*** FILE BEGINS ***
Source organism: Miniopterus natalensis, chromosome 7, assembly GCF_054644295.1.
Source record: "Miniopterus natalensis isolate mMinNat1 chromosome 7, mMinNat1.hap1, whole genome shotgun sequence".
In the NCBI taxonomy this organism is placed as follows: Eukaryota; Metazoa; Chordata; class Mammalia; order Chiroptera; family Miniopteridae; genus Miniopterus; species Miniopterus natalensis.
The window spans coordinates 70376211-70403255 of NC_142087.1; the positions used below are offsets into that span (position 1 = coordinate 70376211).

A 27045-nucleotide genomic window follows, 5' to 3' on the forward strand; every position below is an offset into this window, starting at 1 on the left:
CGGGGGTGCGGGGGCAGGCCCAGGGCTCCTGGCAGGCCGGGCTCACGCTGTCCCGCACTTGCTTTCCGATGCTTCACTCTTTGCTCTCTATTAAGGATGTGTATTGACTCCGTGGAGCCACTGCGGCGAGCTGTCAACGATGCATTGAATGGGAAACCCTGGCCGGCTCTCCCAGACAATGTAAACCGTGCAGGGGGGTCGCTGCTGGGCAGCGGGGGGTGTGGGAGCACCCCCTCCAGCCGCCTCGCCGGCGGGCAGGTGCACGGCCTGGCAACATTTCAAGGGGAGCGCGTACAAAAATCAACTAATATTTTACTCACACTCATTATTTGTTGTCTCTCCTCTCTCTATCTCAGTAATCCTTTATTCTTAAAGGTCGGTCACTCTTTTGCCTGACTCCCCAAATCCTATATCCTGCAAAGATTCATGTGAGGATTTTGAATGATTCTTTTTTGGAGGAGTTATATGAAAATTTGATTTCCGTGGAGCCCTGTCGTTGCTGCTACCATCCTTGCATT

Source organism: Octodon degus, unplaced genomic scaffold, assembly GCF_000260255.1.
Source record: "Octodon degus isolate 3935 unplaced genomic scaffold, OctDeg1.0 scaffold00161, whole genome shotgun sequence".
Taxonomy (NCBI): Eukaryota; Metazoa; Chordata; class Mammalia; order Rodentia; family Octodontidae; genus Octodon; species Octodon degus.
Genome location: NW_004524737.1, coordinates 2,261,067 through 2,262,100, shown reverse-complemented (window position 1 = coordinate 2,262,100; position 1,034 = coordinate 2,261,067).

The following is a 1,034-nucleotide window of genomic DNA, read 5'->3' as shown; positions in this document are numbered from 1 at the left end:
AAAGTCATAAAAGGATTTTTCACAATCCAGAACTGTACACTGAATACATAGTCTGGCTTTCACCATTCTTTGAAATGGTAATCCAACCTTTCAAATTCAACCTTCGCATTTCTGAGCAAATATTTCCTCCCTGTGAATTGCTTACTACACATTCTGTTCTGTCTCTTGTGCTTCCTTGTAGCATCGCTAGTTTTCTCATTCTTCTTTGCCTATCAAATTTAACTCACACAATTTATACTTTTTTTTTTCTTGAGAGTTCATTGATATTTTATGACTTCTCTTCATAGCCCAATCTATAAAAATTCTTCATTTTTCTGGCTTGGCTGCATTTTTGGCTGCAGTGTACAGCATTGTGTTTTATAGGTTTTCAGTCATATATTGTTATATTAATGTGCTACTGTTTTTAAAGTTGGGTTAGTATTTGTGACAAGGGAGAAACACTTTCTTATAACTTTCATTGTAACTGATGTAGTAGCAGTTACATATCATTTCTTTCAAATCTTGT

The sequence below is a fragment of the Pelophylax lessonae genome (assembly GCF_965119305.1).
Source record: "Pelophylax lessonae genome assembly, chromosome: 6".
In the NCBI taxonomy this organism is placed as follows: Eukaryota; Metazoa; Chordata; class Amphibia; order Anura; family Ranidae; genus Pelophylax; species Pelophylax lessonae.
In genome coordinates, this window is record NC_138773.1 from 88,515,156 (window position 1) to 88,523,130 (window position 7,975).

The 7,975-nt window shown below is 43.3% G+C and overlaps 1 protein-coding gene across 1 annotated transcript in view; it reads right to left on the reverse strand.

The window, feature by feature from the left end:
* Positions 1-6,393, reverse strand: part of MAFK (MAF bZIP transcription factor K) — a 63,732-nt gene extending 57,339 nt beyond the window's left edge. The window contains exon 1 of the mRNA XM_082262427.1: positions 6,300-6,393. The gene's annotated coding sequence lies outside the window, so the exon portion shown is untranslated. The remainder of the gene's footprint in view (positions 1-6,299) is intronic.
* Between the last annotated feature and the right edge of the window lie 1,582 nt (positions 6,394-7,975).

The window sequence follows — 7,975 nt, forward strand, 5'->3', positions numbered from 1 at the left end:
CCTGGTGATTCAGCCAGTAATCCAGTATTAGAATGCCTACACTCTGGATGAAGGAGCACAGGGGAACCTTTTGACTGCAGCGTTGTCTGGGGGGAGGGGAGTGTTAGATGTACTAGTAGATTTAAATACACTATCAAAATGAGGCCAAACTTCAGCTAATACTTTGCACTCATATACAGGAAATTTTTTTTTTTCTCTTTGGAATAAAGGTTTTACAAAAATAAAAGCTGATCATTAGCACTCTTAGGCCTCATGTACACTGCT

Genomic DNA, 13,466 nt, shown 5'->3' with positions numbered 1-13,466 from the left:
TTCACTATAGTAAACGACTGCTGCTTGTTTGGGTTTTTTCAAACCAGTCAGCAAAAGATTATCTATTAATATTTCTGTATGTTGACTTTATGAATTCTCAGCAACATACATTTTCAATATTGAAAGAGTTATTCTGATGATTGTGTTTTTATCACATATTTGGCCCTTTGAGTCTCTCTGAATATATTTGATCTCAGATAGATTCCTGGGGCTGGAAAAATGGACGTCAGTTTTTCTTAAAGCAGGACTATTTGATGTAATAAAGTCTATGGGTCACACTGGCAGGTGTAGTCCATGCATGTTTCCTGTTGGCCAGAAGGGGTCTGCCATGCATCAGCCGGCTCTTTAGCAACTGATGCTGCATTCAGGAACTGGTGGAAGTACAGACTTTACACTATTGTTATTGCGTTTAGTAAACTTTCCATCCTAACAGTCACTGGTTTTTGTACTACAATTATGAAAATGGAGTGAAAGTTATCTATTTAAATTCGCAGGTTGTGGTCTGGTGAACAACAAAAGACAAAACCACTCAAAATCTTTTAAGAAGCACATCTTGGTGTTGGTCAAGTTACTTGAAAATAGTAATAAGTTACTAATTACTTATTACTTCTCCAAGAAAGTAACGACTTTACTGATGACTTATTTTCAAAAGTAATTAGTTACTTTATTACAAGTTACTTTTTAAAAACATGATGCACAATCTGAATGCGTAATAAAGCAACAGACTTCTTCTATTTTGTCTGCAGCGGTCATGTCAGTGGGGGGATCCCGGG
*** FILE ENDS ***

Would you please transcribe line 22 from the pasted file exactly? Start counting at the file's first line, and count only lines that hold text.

CCTGGTGATTCAGCCAGTAATCCAGTATTAGAATGCCTACACTCTGGATGAAGGAGCACAGGGGAACCTTTTGACTGCAGCGTTGTCTGGGGGGAGGGGAGTGTTAGATGTACTAGTAGATTTAAATACACTATCAAAATGAGGCCAAACTTCAGCTAATACTTTGCACTCATATACAGGAAATTTTTTTTTTTCTCTTTGGAATAAAGGTTTTACAAAAATAAAAGCTGATCATTAGCACTCTTAGGCCTCATGTACACTGCT